Tuesday, May 1, 2012

Truth, transparency and the web

My current preoccupation is with visual characteristics of websites I've encountered lately. I'm working on two web projects - one for a client and one for my own idea - and in my research I've been observing some interesting trends in digital space.

When creating an identity for a new business, one of the most important components is the web experience. Like a building facade, it has to communicate the brand, but a website also has to attract and interact with the user.

The most successful web designers have a style that is clean, luxurious and polished - Happy Cog for example, helmed by Jeffrey Zeldman (who I randomly just found out that I'm related to in an extended family kind of way).

However, I'm fascinated by the sites that seem raw and unfinished, that evoke an earlier era of web design. It was ugly back then, with layouts dominated by tables, low resolutions and bright flashing pixelly icons. Remember the kitschy counters? The ones at the bottom of web pages that tracked visits?

Ah, the days before Google analytics seem so barbarian now, but I love it and here's why. People are attracted to truth and to transparency. Early web design had a distinct way of exposing all the seams and being so innocent, true to its medium, quirks and all.

And here's why I have massive respect for web developers now. There are so many layers involved with website development - HTML/ CSS/ javascript/ Content management/ etc. That something so flat and linear as code can create beautiful dimensional designs seems farfetched, but design on the web can be clean, beautiful, minimal, textured, delicious. That developers can disguise the limitations of digital space is a massive feat.

I appreciate the juicy navigation, illustrations, and that letterpress look that web designers use to make the web more beautiful, but is web design about disguising the limitations of digital space? Or can we play with the limitations and expose the seams?

A website for the wine label Casa Mariol by Barcelona designers Bendita Gloria exposes the quirky characteristics of web design by using antiquated clip art and tables, which no self-respecting web designer would dream of implementing... until now. How unconventional and beautiful is this brand? This style reminds me of the Metahaven.com sites (at this moment it's gyrus.net, selling domain names), which offers every product and service imaginable and do everything but refer to the design studio. The real Metahaven site still doesn't show images of past work, only a list of clients and current projects.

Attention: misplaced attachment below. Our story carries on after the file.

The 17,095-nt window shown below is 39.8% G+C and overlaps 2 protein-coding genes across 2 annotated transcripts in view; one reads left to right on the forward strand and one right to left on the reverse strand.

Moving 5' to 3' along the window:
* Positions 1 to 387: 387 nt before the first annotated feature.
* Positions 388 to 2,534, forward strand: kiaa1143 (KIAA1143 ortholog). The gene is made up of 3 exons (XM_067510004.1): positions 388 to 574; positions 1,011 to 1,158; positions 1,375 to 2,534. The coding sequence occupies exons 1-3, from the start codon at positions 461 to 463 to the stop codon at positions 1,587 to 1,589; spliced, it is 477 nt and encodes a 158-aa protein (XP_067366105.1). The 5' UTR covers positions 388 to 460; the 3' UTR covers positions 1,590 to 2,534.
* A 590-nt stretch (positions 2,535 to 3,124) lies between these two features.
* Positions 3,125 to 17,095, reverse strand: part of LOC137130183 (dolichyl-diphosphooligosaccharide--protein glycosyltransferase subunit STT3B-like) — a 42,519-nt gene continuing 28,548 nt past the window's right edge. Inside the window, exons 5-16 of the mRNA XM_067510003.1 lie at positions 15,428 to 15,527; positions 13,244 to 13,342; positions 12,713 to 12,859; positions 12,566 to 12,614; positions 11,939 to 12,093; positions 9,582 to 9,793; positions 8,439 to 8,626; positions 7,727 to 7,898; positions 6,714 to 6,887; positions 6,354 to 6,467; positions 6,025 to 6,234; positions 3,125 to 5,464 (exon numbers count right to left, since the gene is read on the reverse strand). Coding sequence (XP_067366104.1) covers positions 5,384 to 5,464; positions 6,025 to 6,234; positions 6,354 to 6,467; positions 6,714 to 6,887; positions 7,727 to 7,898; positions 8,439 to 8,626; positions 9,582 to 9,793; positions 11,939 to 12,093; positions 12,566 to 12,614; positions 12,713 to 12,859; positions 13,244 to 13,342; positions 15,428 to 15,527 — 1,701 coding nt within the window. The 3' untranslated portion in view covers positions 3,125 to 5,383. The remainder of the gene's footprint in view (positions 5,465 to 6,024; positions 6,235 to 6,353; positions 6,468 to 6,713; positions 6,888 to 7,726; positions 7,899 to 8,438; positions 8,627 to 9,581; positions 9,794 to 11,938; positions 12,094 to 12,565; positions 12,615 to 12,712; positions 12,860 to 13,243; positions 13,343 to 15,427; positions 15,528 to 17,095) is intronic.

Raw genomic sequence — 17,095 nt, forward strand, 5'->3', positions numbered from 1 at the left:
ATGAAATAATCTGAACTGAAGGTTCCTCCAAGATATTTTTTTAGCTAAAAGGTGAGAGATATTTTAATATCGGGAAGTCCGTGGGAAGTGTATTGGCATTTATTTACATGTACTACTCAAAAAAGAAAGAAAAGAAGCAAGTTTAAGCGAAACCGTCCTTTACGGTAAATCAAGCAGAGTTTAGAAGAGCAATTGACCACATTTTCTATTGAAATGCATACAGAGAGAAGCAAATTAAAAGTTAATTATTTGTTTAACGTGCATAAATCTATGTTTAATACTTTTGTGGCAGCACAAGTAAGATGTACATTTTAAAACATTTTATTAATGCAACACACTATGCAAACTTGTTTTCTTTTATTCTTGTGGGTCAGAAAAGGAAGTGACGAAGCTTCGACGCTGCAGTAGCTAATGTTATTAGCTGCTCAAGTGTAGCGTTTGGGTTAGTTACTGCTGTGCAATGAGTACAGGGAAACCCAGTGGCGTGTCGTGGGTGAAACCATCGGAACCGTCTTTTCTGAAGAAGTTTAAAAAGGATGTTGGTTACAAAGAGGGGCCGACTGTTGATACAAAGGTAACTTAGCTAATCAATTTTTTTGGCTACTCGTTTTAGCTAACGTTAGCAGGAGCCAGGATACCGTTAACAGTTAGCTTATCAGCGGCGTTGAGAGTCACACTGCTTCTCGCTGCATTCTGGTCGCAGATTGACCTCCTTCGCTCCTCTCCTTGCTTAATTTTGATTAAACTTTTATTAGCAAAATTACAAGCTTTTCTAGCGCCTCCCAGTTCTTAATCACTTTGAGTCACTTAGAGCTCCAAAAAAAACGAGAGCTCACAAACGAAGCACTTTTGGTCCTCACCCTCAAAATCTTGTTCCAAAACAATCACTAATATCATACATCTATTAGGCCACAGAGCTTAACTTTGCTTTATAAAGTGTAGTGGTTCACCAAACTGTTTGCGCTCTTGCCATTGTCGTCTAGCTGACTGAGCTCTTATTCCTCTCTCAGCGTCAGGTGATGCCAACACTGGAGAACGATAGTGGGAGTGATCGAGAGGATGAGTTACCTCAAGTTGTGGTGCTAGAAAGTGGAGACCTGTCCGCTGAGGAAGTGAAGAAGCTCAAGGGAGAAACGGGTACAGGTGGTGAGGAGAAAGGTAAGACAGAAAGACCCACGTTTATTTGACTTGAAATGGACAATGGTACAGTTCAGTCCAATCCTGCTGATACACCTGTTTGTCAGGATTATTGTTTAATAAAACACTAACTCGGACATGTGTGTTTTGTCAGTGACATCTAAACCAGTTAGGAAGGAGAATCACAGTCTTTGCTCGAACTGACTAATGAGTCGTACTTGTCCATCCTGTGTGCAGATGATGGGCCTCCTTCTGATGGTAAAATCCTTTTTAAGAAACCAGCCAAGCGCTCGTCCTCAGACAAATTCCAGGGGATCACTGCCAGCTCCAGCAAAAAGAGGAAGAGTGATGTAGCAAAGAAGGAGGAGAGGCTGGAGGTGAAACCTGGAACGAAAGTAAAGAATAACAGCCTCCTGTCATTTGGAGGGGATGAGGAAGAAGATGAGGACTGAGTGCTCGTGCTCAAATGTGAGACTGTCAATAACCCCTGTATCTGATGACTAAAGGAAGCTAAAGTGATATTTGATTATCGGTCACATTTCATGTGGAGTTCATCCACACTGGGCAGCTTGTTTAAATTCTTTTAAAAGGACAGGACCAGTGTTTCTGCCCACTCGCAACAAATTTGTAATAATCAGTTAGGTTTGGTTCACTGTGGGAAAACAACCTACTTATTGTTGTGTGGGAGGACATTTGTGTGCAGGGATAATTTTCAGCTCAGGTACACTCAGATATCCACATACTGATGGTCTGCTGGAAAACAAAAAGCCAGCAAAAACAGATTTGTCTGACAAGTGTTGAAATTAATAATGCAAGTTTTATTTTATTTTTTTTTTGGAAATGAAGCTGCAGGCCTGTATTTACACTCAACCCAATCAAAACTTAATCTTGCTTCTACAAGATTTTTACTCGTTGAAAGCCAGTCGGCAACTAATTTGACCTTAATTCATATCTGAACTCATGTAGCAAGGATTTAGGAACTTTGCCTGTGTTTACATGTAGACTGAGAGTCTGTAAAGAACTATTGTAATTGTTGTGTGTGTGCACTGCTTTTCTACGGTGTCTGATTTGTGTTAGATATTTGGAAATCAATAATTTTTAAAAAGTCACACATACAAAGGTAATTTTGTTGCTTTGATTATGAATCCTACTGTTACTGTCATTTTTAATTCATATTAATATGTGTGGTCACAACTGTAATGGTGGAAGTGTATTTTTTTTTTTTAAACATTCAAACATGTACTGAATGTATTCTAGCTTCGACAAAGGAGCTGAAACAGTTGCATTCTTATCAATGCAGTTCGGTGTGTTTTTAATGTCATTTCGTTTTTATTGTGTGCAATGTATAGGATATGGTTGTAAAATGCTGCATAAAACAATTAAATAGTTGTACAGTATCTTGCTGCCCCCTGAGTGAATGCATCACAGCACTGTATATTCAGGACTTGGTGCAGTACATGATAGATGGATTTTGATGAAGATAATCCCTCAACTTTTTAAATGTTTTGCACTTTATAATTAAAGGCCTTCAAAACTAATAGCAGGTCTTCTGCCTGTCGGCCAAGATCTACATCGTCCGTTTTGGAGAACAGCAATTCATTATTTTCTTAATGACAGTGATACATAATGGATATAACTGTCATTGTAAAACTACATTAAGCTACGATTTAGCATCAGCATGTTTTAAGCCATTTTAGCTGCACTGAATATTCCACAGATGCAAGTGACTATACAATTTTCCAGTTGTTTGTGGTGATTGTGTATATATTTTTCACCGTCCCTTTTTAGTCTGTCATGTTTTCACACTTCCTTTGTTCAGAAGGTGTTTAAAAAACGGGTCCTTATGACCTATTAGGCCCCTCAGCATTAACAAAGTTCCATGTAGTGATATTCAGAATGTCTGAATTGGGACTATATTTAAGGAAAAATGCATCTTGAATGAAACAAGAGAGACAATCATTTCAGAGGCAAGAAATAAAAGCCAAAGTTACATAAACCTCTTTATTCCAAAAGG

These are clever plays on the quirkiness of the web. Also, I am really interested in sites that expose the architecture underneath... in a more organized Swiss modern kind of way. For example, I love this site, the grid system that shows the grid underlying the content of the page. And on this theme, this site is nicely done, revealing the grid that the page is organized with and using it as a bold navigation element. Another example of being really straightforward with no bells and whistles, Google (everything) is an example of functional utilitarian web design. The user interface on those sites makes me comfortable because I know it just is what it is, and it's not trying to be something it's not (print).

This portfolio site from Rebecca Stephany (is there a distinct style from Gerrit Reitveld?) has a carefree, intentionally haphazard collection of work and conveys a distinct personality. And Stephany's artist statement is translated by the Dada poetry generator, which I think is a perfect complement to her work. This site, Forms of Inquiry, isn't much to look with the bold, blue headlines and no styling whatsoever. But now I'm getting the feeling that:

unfinished/"undesigned"/whatever you want to call it

= transparency

= truth.

And that will always be what I'm after.

Maybe ugly is the new beautiful.

I'll leave you with a way to visualize the changes happening in web space. Here are two sets of icons, pixel-based vs letterpress.

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